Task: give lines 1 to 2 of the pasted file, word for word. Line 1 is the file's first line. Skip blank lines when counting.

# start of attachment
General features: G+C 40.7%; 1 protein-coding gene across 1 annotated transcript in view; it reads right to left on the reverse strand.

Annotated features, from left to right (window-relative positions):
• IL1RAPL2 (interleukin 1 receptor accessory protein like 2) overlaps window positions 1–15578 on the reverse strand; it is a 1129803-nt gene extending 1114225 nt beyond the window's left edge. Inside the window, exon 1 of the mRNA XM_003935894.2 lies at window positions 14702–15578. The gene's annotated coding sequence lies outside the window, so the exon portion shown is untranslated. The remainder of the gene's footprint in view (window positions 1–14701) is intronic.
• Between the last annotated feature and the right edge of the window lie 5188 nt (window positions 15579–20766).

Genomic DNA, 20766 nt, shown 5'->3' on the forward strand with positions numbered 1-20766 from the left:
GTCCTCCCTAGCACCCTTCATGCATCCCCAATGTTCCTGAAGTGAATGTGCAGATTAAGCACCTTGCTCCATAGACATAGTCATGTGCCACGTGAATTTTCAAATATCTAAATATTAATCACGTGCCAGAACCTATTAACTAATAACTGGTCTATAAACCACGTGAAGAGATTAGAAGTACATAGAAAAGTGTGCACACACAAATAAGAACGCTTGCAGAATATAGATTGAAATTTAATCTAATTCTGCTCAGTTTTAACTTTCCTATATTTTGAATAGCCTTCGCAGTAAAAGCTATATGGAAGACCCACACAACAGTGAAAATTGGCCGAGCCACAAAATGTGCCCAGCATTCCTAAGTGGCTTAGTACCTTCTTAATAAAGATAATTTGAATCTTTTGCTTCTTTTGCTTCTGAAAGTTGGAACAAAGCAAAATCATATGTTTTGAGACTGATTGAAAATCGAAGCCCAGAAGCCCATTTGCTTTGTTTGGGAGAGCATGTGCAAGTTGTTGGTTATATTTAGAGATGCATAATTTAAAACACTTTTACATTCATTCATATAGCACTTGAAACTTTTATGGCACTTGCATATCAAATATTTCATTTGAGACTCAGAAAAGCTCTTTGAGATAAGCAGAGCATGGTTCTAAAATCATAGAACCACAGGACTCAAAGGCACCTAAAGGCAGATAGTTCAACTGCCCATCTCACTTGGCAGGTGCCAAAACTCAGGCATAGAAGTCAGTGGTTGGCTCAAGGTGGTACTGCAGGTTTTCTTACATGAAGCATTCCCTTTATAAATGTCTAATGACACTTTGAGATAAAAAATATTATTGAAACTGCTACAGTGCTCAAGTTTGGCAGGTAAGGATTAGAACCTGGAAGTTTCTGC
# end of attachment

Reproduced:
General features: G+C 40.7%; 1 protein-coding gene across 1 annotated transcript in view; it reads right to left on the reverse strand.

Annotated features, from left to right (window-relative positions):